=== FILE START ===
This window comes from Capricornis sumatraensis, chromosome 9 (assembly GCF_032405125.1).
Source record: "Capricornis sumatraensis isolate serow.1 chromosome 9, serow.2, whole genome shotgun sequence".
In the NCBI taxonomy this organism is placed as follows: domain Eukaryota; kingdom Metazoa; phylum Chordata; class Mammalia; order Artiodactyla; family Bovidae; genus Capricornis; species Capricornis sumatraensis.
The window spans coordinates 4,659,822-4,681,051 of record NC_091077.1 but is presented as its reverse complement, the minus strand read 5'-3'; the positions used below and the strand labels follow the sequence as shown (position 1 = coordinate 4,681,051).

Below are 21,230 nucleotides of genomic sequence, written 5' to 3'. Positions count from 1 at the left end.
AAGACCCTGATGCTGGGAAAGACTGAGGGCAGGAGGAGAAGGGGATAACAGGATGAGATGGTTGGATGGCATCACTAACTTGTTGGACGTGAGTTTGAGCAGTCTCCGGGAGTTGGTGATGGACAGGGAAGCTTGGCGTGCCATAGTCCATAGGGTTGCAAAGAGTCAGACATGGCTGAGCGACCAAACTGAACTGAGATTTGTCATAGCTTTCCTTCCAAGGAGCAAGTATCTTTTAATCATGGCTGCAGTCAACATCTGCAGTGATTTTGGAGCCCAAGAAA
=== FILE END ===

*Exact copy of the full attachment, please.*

This window comes from Capricornis sumatraensis, chromosome 9 (assembly GCF_032405125.1).
Source record: "Capricornis sumatraensis isolate serow.1 chromosome 9, serow.2, whole genome shotgun sequence".
In the NCBI taxonomy this organism is placed as follows: domain Eukaryota; kingdom Metazoa; phylum Chordata; class Mammalia; order Artiodactyla; family Bovidae; genus Capricornis; species Capricornis sumatraensis.
The window spans coordinates 4,659,822-4,681,051 of record NC_091077.1 but is presented as its reverse complement, the minus strand read 5'-3'; the positions used below and the strand labels follow the sequence as shown (position 1 = coordinate 4,681,051).

Below are 21,230 nucleotides of genomic sequence, written 5' to 3'. Positions count from 1 at the left end.
AAGACCCTGATGCTGGGAAAGACTGAGGGCAGGAGGAGAAGGGGATAACAGGATGAGATGGTTGGATGGCATCACTAACTTGTTGGACGTGAGTTTGAGCAGTCTCCGGGAGTTGGTGATGGACAGGGAAGCTTGGCGTGCCATAGTCCATAGGGTTGCAAAGAGTCAGACATGGCTGAGCGACCAAACTGAACTGAGATTTGTCATAGCTTTCCTTCCAAGGAGCAAGTATCTTTTAATCATGGCTGCAGTCAACATCTGCAGTGATTTTGGAGCCCAAGAAA